There’s a lot to love about summer.  The warm weather, beaches, swimming in the ocean and eating out on the back deck may be what comes to mind for you, when thinking about the arrival of the new season.  For me, it’s the time when I can enjoy the fruits of my gardening labors as last year’s blooms resurface once again.  It’s an exciting experience to watch the return of beautiful plants and flowers replenish my raised beds, almost always promising to grow bigger and stronger than the year before.  Since New England encountered a winter of heavy snow, which kept the ground moist during the chillier months, it’s a pretty good sign this summer’s offering will be impressive.  So what are my most favorite perennials I’m most anticipating within May and June?  Here are my top picks and information on how to grow them.

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Oriental poppies are one of those species that looks impressive no matter where you plant them.  They arrive early in late April when the feathery foliage begins to unfurl and the stem begins to sprout.  You’re going to have to wait for the temps to warm a bit before you see the silky petals make an appearance but when they do, it’s sure to be quite an inspiring presentation.


Hollyhocks are also one of those varieties I can’t get enough of, and even though I’ve planted more than a few, I can’t help adding additions each and every year.  The puffy blooms are stunning in mixed beds and fun to watch spike to heights sometimes towering over five feet tall!  Hollyhocks love nutritious soil and full sunlight, so be sure to plant them in open areas and remember to feed them occasionally.  

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When I was in the wholesale biz, my favorite import was always some variety of hybrid delphiniums.  The majestic stocks of blue, sapphire, white, pink, peach and mauve made such an impact on flower displays, I had to stuff my garden with several plantings.  Similar to the hollyhock in appearance, delphinium also prefers lots of light and performs exceptionally well in crowded beds.  Be on the lookout though for bees since they are also a favorite of the stinging insect.

Tags: Perennials, Hollyhock, Delphinium, Poppies, Garden, Gardening

What Are Healing Gardens

Posted by Suzie Canale on Tue, May 16, 2017

If you’ve ever visited one of our many impressive hospitals here in Boston, you may have noticed several have an area of the building, which facilitates an aura beyond what we traditionally recognize as “medicine”.   Healing gardens have become a popular asset to health care facilities around the country promoting the idea that green spaces can positively affect the outcome of a patient’s condition.  Typically located on rooftops of buildings, these areas often nourish lush plant life and flowers, offering visitors a chance to heal the body to relieve physical ailments.  These needs can be fostered through the spiritual, social, behavioral and psychological facets of an individual and have been known to be quite successful in boosting the overall positive energy in visitors.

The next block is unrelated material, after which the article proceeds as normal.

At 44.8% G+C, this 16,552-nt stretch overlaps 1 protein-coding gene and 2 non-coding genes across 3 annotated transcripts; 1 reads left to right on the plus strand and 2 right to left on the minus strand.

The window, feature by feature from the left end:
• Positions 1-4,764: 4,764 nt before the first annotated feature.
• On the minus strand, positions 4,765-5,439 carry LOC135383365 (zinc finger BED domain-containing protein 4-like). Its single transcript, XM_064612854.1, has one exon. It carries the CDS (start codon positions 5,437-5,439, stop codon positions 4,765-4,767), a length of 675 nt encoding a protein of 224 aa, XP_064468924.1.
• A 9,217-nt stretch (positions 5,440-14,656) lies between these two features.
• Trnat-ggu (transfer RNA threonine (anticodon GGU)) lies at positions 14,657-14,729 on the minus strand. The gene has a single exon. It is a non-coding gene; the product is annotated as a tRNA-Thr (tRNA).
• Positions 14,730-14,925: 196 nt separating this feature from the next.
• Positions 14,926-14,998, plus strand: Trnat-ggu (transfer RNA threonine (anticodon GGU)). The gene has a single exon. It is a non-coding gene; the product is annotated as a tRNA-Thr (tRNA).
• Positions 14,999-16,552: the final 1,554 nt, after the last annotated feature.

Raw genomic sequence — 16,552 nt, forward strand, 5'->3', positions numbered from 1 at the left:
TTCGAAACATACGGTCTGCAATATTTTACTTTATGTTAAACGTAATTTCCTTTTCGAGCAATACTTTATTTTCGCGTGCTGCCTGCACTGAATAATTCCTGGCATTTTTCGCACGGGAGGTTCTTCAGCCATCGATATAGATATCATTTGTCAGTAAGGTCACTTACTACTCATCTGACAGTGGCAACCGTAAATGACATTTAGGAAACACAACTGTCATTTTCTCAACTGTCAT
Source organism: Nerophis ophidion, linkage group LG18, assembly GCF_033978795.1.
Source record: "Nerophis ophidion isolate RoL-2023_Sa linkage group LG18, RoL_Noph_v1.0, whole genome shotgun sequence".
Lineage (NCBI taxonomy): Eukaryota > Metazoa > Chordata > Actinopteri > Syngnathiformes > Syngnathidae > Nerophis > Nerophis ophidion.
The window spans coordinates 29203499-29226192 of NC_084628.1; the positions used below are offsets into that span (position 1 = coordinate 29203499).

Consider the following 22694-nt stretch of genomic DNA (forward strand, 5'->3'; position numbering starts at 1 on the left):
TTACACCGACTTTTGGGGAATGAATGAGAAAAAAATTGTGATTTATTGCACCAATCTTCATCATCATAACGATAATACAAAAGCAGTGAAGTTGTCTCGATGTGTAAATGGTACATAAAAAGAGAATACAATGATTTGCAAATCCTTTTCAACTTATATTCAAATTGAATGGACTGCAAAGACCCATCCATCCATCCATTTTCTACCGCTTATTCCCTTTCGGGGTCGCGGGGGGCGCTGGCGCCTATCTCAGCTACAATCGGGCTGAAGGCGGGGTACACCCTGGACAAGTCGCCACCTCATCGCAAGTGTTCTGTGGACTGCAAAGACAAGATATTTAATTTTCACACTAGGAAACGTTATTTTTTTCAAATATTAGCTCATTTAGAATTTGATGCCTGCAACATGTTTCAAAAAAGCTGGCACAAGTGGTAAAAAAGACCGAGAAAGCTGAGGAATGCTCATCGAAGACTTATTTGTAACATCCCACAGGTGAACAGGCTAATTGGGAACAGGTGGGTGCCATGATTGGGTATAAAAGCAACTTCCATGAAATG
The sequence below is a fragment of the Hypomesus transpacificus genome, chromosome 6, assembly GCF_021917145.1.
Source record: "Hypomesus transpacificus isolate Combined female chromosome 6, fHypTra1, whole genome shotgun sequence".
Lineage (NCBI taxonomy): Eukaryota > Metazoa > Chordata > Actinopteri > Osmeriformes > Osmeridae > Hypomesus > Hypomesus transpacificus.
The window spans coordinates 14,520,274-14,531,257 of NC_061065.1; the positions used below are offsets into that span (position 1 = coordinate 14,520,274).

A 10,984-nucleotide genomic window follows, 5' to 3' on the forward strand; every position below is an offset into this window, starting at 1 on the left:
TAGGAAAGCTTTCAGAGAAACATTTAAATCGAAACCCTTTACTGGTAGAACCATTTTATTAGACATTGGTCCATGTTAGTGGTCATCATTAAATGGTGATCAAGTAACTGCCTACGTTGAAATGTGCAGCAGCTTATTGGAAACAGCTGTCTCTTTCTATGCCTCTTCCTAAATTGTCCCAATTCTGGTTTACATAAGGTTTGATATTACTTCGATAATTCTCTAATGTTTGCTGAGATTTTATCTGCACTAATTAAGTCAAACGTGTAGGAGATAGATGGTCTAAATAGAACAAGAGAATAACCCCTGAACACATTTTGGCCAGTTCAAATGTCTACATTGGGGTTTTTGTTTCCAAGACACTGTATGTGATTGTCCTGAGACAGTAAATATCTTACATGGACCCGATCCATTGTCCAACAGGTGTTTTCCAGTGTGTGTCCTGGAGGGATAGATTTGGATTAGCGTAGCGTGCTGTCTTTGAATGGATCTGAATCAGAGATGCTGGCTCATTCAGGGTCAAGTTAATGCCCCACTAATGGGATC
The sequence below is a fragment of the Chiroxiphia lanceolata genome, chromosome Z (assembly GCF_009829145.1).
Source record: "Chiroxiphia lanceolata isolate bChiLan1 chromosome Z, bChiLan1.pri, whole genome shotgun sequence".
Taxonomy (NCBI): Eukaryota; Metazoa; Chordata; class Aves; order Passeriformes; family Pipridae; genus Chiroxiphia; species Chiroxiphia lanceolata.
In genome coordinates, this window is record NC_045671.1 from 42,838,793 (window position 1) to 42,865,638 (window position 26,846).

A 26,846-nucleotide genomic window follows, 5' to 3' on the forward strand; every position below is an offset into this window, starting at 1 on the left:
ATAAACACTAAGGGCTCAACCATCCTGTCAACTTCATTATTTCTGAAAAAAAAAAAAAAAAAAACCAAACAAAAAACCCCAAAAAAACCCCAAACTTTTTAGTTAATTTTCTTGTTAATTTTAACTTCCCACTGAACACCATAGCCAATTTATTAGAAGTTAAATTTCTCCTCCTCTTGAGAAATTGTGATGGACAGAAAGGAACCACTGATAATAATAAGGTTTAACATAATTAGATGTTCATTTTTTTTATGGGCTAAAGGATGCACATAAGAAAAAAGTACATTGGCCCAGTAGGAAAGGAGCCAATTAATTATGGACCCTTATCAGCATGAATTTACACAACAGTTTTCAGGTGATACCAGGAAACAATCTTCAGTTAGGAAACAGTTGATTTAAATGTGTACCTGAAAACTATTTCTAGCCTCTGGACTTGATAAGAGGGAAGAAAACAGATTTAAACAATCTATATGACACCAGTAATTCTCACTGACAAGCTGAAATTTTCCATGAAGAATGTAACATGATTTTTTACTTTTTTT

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Mass General Hospital Healing Garden - photo via C7A

Cambridge Seven Associates, Inc.

Interestingly enough, health agents have gone beyond simply setting up pretty gardens to gaze upon and instead have come up with an entirely new division of alternative therapy, which surrounds itself around the importance of growing.  As defined by the American Horticulture Therapy Association, “Horticulture Therapy is the engagement of a person in gardening and plant-based activities, facilitated by a trained therapist, to achieve specific therapeutic goals.”  This practice may be experienced in a “sensory garden”, an alternative type of plant system that is designed to specifically affect the senses of taste, touch, sound, sight and smell.  Often, water features such as small waterfalls or running riverbeds are added amongst plants specifically chosen for their texture and aroma.  

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The Stoneman Healing Garden photo via crja.com

Luckily, Boston is loaded with healing gardens that have been of great assistance to hospital patients for some time now.  Facilities such as the Dana Farber, Mass General Hospital  and the Virginia Thurston Healing Garden in Harvard, Massachusetts are some of the most stunning examples we cherish in our city.  

Tags: Garden, Health, Flowers for Emotional Health, Boston

Proper Gardening Clothing and Safety Gear

Posted by Suzie Canale on Wed, May 10, 2017

Okay, okay…. I know you’re dying to get out into that backyard of yours and start digging now that the weather has warmed up a little but before we get started you need to be aware of some safety precautions first.  Many times, I have been guilty of becoming a little over zealous when it comes to my gardening and I sometimes forget how important it is to protect myself from nature’s elements.  Too many times, I’ve run outside without protecting the key areas of my body from burn, infection or bruising winding me up inside for a few days or worse-the doctors office.  Since gardening is many of our favorite pastimes, we wouldn’t want to ruin our good time and efforts by hurting ourselves in one of the many ways possible when we forget to plan ahead.  If you’re getting ready for a long season of digging in the dirt, take a look at these safety tips that will keep you healthy and happy through the warmer days ahead of you…